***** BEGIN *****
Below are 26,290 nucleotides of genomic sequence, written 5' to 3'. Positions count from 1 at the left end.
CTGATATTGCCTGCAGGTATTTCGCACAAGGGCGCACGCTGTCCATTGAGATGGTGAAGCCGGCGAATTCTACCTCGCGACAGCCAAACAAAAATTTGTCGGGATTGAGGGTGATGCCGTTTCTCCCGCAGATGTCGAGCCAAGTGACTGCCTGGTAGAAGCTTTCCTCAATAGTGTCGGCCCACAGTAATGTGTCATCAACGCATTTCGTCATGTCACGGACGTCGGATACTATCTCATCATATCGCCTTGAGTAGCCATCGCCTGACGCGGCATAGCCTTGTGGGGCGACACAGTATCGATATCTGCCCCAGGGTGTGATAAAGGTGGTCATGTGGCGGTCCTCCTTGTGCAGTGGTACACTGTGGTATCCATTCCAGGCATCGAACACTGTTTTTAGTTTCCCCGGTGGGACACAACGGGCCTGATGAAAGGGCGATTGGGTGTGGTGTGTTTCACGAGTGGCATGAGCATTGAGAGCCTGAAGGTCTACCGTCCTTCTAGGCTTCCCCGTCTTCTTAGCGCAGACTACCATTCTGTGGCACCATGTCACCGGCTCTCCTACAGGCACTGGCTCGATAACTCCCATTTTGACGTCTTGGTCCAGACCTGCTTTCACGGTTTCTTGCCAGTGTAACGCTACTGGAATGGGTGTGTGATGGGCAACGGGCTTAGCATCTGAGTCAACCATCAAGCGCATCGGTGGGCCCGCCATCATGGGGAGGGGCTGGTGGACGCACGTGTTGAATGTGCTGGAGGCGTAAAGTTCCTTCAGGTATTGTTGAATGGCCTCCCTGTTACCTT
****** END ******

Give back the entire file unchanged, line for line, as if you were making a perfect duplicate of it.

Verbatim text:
Below are 26,290 nucleotides of genomic sequence, written 5' to 3'. Positions count from 1 at the left end.
CTGATATTGCCTGCAGGTATTTCGCACAAGGGCGCACGCTGTCCATTGAGATGGTGAAGCCGGCGAATTCTACCTCGCGACAGCCAAACAAAAATTTGTCGGGATTGAGGGTGATGCCGTTTCTCCCGCAGATGTCGAGCCAAGTGACTGCCTGGTAGAAGCTTTCCTCAATAGTGTCGGCCCACAGTAATGTGTCATCAACGCATTTCGTCATGTCACGGACGTCGGATACTATCTCATCATATCGCCTTGAGTAGCCATCGCCTGACGCGGCATAGCCTTGTGGGGCGACACAGTATCGATATCTGCCCCAGGGTGTGATAAAGGTGGTCATGTGGCGGTCCTCCTTGTGCAGTGGTACACTGTGGTATCCATTCCAGGCATCGAACACTGTTTTTAGTTTCCCCGGTGGGACACAACGGGCCTGATGAAAGGGCGATTGGGTGTGGTGTGTTTCACGAGTGGCATGAGCATTGAGAGCCTGAAGGTCTACCGTCCTTCTAGGCTTCCCCGTCTTCTTAGCGCAGACTACCATTCTGTGGCACCATGTCACCGGCTCTCCTACAGGCACTGGCTCGATAACTCCCATTTTGACGTCTTGGTCCAGACCTGCTTTCACGGTTTCTTGCCAGTGTAACGCTACTGGAATGGGTGTGTGATGGGCAACGGGCTTAGCATCTGAGTCAACCATCAAGCGCATCGGTGGGCCCGCCATCATGGGGAGGGGCTGGTGGACGCACGTGTTGAATGTGCTGGAGGCGTAAAGTTCCTTCAGGTATTGTTGAATGGCCTCCCTGTTACCTT